LIMA, Peru — The tragedy of Carlos Andres Perez, the epoch-making two-time president of Venezuela whose recent death in exile has reverberated politically across the Spanish-speaking world, is also his country's tragedy — and that of the few Latin American nations in which republican institutions have been swept away by populist revolution.
His first government, in the 1970s, saw Perez emerge as a leader in the realm of Third World politics thanks to the oil shock that inundated Venezuela and other members of OPEC, the oil producing cartel, with petrodollars, plus his larger-than-life persona and his international leadership. The tragedy began when Perez, who had played an important role in the preservation of the rule of law from the challenge of Fidel Castro-inspired terrorist guerrillas in the 1960s, used his country's wealth to concentrate colossal amounts of economic power in the state in the name of democratic socialism.
Perez could have done for Venezuela what only a few years later Spain's socialist leader, Felipe Gonzalez, would do for his: overcome the ideological taboo according to which left-wing politicians could not abandon Keynesian fiscal policies, price controls and nationalizations. He could have been, for the 1970s, what Luis Inacio Lula da Silva was for Brazil this past decade, at least in terms of domestic politics. But he chose otherwise, and in so doing, this charismatic and influential leader helped delay the transformation of Latin America's left.
As Cuban writer Carlos Alberto Montaner reminds us in a recent article in The Miami Herald, Perez was one of a group of Latin American leftist leaders who believed in republican institutions as opposed to revolution and dictatorship. But the economic system that he and others put in place in Venezuela, a country that only a few decades earlier had been a capitalist powerhouse that attracted immigrants from many underdeveloped nations as well as some rich ones, squandered the hard-won prosperity. The socioeconomic deterioration brought about by statism weakened the country's institutions.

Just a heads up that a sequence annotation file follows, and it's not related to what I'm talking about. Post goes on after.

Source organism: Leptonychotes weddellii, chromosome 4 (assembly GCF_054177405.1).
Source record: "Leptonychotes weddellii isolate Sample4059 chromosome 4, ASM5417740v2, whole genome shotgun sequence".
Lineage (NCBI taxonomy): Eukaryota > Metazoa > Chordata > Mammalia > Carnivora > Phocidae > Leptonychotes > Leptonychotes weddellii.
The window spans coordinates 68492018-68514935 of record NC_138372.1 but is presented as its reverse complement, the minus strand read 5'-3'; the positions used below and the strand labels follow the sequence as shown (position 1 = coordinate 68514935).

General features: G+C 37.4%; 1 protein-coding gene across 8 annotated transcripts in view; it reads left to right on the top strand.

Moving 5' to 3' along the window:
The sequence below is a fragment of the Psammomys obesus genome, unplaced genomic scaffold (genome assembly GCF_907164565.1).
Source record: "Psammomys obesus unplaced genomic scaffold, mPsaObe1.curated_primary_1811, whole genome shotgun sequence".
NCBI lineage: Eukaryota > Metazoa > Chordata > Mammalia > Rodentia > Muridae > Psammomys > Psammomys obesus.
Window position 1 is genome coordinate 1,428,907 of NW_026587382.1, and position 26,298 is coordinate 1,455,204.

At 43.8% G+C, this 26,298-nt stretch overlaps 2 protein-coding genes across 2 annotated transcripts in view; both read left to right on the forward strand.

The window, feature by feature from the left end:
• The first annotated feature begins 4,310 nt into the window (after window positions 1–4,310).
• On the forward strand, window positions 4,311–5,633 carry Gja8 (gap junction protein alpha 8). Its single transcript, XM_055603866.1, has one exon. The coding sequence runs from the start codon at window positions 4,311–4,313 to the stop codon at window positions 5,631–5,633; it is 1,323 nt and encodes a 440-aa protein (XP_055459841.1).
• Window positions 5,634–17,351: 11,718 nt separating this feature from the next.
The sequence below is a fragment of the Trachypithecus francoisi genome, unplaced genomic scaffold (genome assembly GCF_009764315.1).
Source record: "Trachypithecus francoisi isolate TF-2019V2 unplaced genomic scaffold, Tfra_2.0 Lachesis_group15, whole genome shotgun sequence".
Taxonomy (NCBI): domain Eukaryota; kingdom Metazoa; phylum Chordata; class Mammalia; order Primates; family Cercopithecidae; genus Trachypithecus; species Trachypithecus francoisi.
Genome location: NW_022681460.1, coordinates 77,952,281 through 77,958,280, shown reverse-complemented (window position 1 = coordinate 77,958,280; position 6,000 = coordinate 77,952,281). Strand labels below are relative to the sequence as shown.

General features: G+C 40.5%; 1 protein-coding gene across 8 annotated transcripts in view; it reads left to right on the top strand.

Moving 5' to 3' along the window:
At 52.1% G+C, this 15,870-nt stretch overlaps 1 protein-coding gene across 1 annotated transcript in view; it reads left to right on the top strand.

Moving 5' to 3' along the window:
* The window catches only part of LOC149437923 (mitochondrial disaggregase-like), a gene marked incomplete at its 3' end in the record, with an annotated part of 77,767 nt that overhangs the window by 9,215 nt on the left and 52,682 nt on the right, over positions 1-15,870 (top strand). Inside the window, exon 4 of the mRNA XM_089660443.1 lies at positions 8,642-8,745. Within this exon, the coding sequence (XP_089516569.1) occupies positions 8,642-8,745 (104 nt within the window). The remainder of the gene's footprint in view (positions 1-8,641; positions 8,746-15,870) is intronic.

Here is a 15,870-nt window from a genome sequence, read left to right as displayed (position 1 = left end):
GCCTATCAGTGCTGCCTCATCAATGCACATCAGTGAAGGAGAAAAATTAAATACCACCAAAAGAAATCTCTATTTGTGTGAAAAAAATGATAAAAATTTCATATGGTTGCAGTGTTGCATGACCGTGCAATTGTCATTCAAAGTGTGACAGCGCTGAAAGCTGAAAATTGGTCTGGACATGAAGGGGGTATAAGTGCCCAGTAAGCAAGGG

By the time Perez was back in power, in 1989, Venezuela was not only economically backward but also institutionally frail. When he decided, in a fatal volte-face, to undo many of the features of economic nationalism and embrace the market, the rules of the political game in Venezuela were those of a moribund republic in which personal vendetta, verbal and physical violence, and mob rule were more powerful than the law. In 1992, Hugo Chavez, then an unknown lieutenant general, staged a coup against Perez. It failed, but it also signified the beginning of the end of the republic.
Moises Naim, the former editor of Foreign Policy magazine, has written in Venezuela's El Nacional that despite Perez's many flaws, he was a greater man than most of his enemies. This is unquestionably true. The pretext under which he was impeached in 1993 and thrown in jail for a while — that the discretionary fund allowed Venezuelan presidents had been partly used to protect Nicaragua's Violeta Chamorro during the tempestuous days of her victory over Sandinista dictator Daniel Ortega — looks infinitely stupid from the perspective of today. The series of events unleashed by that political crisis eventually resulted, with Chavez's rise to power, in what we see now: Venezuela in political and economic ruin — and gradually turning into the dictator's fiefdom. Perez saw what was coming more clearly than most and never stopped denouncing it.
I had the chance to visit with him a couple of times in the early part of the past decade — both in the Dominican Republic, where he was spending some of his time in exile before Venezuela's pressure on that country forced him to move permanently to the United States. The battle-hardened soldier had become sadly wise about his country's fate and that of the few countries in which populist authoritarianism was still a dominant force. Invoking his long experience in combating dictatorships — his first exile had taken place as far back as the late 1940s — I asked him how long the Chavez regime would last.
"Precisely because I have known too many autocrats, I have learned not to predict anything." Perez replied. "But the difference, this time, is that we are all guilty." He meant that his countrymen and women had committed political suicide and would probably have to spend a very long time in purgatory. He was right, of course.
Alvaro Vargas Llosa is a senior fellow at the Independent Institute and the editor of "Lessons from the Poor." E-mail: AVLlosa@independent.org.